Based on the binding of CRIg to C3b/iC3b-opsonized particles, to explore a role for CRIg in phagocytosis of complement opsonized particles in vivo, CRIg wt and KO mice were infected with various doses of Listeria Monocytogenes (LM), a gram-positive facultative bacterium that, when exposed to serum, activates the alternative pathway of complement which predominantly depostis C3b and iC3b on the bacterial surface (Croize et al., Infec Immunol. 61:5134-5139 (1993)). CRIg KO mice were significantly more susceptible to LM infection as shown by an increased lethality (FIG. 58A). Conversely, pretreatment with CRIg-Ig fusion protein increased susceptibility of CRIg wt, but not CRIg ko mice (FIG. 62).

4881 In line with a role of CRIg in binding and phagocytosis of complement C3 opsonized particles, CRIg ko mice had a reduced clearance of LM from the blood that resulted in an increased LM burden in the spleen and lung (FIG. 58B). There was also a decreased LM burden in the liver and heart of infected mice which likely reflects the presence of CRIg expressing macrophages in these tissues (FIG. 58B). Inflammation responses were elevated in CRIg ko mice reflected by increased serum levels of IFN-γ, TNF-α and IL-6 (FIG. 58C). Consistent with the requirement of CRIg in the clearance of C3-opsonized particles, CRIg ko KCs demonstrated significantly reduced binding and phagocytosis of LM as compared to CRIg wt KCs (FIG. 58D). Finally, the increased Listeria load detected in the blood of CRIg ko mice was dependent on C3 as infection of C3 ko mice abrogated the difference in bacterial titer in CRIg ko vs. wt mice (FIG. 58E). Interestingly, the circulating levels of bacteria were significantly lower in C3 ko mice as compared to C3 sufficient mice, and likely reflect the increased involvement of C3-independent mechanisms responsible for Listeria clearance in C3 ko mice. The rapid clearance in the absence of C3, however, does not result in efficient pathogen elimination in the long term since C3 deficient mice dye within 2 days following gram-positive bacterial infection (Cunnion et al., J. Lab. Clin. Med. 143:358-365 (2004)). These results strongly indicate that CRIg expressed on liver Kupffer cells plays a critical role in the rapid clearance of complement C3 oposonized pathogen from the circulation.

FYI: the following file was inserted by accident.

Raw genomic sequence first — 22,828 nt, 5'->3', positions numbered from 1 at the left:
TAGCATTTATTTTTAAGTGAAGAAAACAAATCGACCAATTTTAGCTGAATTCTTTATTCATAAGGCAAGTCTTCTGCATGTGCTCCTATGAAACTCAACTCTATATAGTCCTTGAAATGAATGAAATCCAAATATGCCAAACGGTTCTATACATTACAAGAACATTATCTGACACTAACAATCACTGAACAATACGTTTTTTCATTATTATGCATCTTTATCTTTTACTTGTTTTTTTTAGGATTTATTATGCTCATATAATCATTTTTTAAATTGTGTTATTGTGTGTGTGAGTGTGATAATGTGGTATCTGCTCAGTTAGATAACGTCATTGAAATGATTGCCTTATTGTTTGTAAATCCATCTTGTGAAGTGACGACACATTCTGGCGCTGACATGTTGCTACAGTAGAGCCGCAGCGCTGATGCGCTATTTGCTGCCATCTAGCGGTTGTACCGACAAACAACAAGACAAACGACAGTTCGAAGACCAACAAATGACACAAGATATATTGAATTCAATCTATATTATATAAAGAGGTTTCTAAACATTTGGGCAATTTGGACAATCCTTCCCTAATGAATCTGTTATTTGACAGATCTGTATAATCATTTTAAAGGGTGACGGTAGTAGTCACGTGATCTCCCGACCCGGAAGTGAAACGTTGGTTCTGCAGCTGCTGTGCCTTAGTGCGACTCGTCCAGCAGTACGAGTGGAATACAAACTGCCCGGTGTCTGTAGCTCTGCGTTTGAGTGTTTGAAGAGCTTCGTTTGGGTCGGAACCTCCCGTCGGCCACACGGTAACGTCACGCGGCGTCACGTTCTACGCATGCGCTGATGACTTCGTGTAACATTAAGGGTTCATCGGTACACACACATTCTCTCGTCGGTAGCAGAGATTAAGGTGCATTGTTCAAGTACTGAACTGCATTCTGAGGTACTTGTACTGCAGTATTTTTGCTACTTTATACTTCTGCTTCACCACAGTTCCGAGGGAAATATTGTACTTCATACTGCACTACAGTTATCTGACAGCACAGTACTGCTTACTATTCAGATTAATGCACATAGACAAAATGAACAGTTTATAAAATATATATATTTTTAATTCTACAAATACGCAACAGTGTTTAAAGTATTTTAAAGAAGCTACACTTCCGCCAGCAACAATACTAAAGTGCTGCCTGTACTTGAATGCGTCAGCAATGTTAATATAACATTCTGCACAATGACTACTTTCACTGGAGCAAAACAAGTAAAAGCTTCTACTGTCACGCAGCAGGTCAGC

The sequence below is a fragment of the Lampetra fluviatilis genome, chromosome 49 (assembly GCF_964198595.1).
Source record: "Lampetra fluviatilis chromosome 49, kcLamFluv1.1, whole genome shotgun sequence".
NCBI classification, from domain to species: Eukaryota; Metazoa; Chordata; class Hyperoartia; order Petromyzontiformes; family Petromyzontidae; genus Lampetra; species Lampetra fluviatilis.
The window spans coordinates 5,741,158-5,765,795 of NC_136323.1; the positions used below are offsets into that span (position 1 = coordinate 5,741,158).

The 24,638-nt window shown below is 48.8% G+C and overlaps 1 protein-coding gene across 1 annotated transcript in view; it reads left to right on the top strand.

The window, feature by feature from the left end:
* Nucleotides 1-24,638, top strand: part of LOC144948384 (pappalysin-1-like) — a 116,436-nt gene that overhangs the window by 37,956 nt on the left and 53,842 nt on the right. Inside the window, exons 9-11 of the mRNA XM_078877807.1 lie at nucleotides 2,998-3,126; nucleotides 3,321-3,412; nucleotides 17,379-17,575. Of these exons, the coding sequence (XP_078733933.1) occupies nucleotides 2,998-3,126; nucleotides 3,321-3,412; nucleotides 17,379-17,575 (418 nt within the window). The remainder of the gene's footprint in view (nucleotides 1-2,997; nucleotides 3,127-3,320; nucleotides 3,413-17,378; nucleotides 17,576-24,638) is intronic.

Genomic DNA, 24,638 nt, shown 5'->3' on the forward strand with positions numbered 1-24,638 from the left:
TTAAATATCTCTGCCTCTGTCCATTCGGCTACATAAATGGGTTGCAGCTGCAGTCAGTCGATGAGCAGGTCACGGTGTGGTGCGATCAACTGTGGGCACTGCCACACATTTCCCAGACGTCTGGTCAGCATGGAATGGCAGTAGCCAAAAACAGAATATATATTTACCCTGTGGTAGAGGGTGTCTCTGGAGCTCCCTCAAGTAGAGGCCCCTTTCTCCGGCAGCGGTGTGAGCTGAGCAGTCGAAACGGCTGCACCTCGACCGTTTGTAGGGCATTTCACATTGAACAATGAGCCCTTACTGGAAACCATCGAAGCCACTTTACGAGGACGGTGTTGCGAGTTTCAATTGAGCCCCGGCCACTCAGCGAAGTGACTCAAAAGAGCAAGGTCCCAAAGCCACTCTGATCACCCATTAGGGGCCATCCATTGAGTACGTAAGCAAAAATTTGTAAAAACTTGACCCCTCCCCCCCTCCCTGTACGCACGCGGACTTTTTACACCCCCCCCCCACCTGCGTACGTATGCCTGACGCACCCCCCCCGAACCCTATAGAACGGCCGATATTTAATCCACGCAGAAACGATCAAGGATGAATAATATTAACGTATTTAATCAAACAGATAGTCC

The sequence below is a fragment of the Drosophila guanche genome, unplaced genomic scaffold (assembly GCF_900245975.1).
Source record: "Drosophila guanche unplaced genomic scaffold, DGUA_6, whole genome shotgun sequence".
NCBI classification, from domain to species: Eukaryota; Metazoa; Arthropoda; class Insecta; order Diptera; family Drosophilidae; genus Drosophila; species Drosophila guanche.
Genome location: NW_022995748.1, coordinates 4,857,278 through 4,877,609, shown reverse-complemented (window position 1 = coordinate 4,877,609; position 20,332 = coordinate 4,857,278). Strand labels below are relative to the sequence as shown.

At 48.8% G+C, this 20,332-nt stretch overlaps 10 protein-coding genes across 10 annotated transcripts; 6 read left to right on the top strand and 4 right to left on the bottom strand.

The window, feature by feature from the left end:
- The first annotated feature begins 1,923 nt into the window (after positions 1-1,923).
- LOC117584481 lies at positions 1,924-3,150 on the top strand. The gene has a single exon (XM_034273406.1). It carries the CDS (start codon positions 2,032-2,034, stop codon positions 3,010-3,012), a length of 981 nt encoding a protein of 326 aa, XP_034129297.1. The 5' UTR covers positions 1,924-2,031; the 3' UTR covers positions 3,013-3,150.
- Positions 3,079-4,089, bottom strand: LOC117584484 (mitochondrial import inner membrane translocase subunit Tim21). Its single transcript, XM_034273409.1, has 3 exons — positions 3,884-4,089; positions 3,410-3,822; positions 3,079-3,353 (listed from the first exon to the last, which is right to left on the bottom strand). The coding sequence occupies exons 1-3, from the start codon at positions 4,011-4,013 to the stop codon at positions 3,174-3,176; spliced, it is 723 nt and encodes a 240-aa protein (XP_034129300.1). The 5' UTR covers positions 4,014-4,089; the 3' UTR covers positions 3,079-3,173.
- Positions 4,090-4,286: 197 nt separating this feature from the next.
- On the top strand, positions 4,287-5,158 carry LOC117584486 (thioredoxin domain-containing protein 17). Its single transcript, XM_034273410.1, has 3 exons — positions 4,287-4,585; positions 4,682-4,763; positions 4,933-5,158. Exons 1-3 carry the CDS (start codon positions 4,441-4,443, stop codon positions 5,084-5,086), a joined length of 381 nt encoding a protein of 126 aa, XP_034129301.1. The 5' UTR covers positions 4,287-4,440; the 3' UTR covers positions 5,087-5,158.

Example 22

Inhibition of Complement-Mediated Immune Hemolysis with huCRIg molecules

It is well established that rabbit erythrocytes specifically activate the complement alternative pathway, with a resulting lysis of the cells by the C5b-9 complex (Polhill, et al., J. Immunol. 121(1), 363-370 (1978)). In particular, rabbit erythrocytes initiate the alternative complement cascade, and the resulting formation of MAC causes lysis of these cells. If a test compound is capable of inhibition of the alternative pathway, then addition of the reagent to rabbit erythrocytes bathed in serum (in the present case serum of cynomolgus monkeys or in human C1q depleted serum) should prevent cellular lysis. This can be assayed by monitoring changes in absorbance of light at 412 nm wavelength caused by the release of hemoglobin from lysed erythrocytes. In the cyno serum experiments, blood was collected from a femoral vein of cynomolgus monkeys. No anticoagulant was used. Samples were allowed to clot at room temperature. The samples were centrifuged, and serum was harvested and stored in a freezer set to maintain −60 to −80° C. Rabbit red blood cells (RRBCs) were washed three-times in GVB ((1× veronal buffer (Biowhittaker), 0.1% gelatin), and resuspended to 1×109/ml in GVB. GVB, huCRIg (short, long, or long ECD) were added, followed by the addition of 10 μl GVB+/EGTA (GVB, 0.1 M EGTA, 0.1 M MgC12). 10 μl cyno or C1q depleted serum (Quidel) was added, followed by the addition of 10 μl RRBCs, and the mixture was mixed by finger flick. Following incubation for 45 min at 37° C., in warm room with shaking, 250 μl GVB/10 mM EDTA were added, and the mixture was centrifuged at 2500 rpm for 5 minutes. 250 μl aliquots were used and read at 412 nm. The results shown in FIGS. 63A and B (cyno serum) and FIGS. 64-66 (human serum) demonstrate that the tested CRIg compounds inhibit complement.hST-L: human CRIg-long

    • hST-S: human CRIg-short
    • hST-L ECD: human CRIg-long ECD
    • hPIGR: human polymeric immunoglobulin receptor
    • fH: complement factor H
Example 23

Testing Murine CRIg-Fc Fusion Proteins in a Mouse Model of Choroid Neovascularization